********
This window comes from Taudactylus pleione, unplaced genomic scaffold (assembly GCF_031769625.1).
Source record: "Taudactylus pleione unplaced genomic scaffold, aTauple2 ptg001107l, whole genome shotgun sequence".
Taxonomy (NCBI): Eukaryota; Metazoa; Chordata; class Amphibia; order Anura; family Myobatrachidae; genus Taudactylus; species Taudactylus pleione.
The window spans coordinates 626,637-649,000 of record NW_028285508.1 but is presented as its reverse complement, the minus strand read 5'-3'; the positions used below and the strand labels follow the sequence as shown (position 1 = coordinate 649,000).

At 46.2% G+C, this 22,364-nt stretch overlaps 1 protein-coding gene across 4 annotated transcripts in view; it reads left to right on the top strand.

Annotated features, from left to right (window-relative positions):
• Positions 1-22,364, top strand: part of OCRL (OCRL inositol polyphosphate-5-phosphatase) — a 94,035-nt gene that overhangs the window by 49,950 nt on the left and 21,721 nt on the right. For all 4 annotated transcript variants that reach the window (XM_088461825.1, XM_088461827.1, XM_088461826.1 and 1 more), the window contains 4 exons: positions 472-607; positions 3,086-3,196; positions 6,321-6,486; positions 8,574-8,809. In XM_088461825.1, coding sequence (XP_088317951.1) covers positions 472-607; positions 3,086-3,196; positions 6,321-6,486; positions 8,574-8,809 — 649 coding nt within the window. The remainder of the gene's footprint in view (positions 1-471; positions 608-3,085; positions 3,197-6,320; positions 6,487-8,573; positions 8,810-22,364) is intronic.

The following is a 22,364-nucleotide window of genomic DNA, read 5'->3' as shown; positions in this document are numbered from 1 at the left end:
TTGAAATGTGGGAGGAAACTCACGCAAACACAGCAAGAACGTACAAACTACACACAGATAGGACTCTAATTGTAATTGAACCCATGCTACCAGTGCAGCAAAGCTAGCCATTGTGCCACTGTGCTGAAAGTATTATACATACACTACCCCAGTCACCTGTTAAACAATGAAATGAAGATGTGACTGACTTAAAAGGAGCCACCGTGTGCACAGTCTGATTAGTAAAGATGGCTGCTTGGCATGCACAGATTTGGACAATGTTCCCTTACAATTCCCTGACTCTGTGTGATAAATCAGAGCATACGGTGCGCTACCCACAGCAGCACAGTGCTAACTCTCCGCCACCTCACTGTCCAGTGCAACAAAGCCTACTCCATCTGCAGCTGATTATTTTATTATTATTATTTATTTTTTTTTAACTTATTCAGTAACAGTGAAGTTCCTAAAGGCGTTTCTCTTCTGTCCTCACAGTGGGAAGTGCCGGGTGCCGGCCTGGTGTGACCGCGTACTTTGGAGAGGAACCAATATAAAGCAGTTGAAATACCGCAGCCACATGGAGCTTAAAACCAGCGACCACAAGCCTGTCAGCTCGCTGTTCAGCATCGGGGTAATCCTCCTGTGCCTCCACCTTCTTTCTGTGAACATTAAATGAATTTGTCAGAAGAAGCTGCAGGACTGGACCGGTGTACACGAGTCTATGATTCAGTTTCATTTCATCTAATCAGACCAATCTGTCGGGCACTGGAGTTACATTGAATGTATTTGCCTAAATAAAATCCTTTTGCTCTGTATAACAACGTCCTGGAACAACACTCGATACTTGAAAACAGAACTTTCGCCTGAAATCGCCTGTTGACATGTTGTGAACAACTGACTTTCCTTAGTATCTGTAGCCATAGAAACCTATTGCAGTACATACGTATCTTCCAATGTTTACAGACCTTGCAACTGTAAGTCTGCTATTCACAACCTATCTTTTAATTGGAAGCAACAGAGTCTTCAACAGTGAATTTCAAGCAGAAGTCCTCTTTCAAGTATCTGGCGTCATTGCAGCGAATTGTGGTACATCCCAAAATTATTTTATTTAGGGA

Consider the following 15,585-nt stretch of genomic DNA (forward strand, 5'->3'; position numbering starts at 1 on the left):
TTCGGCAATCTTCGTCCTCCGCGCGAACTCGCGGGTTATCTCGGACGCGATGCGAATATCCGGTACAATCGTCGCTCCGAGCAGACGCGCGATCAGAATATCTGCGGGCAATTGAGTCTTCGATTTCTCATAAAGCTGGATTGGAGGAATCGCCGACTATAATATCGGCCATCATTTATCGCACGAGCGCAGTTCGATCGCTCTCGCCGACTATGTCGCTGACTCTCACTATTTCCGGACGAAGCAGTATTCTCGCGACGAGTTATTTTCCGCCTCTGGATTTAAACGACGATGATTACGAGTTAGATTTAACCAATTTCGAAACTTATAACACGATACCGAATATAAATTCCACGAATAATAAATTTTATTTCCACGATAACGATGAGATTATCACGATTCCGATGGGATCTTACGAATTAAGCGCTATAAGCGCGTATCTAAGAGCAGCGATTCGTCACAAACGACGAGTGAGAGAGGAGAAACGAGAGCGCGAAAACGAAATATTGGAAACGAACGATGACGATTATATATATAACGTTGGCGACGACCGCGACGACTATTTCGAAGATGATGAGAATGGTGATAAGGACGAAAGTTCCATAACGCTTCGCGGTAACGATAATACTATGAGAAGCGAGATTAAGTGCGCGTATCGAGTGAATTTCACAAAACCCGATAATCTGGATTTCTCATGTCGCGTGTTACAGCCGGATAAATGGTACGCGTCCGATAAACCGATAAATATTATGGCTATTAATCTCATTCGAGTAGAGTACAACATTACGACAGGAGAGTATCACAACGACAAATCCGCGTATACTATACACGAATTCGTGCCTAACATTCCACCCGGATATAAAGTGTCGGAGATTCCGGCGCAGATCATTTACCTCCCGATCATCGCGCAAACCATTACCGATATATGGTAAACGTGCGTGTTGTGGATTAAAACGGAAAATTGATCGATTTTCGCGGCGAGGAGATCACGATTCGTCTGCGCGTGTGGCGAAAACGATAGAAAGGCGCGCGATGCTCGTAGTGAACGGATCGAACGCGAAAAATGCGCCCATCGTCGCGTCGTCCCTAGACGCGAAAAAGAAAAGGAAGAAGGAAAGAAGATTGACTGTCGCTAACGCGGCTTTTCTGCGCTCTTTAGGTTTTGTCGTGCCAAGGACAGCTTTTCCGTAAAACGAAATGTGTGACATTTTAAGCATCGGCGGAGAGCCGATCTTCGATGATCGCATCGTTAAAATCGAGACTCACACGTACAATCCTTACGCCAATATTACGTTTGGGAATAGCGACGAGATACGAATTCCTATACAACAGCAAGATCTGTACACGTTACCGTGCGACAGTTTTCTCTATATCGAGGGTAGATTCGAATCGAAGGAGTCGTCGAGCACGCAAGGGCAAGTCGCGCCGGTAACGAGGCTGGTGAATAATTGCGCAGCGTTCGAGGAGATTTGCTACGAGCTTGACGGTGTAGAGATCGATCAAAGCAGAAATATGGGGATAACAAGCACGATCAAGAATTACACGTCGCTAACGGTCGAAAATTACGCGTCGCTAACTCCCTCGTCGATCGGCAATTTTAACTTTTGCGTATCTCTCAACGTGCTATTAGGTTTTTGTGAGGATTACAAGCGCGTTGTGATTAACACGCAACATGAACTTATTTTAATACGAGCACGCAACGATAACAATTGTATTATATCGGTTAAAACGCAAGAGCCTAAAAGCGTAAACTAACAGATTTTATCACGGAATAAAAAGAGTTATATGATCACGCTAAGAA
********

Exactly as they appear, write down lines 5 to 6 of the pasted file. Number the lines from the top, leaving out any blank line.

At 46.2% G+C, this 22,364-nt stretch overlaps 1 protein-coding gene across 4 annotated transcripts in view; it reads left to right on the top strand.

Annotated features, from left to right (window-relative positions):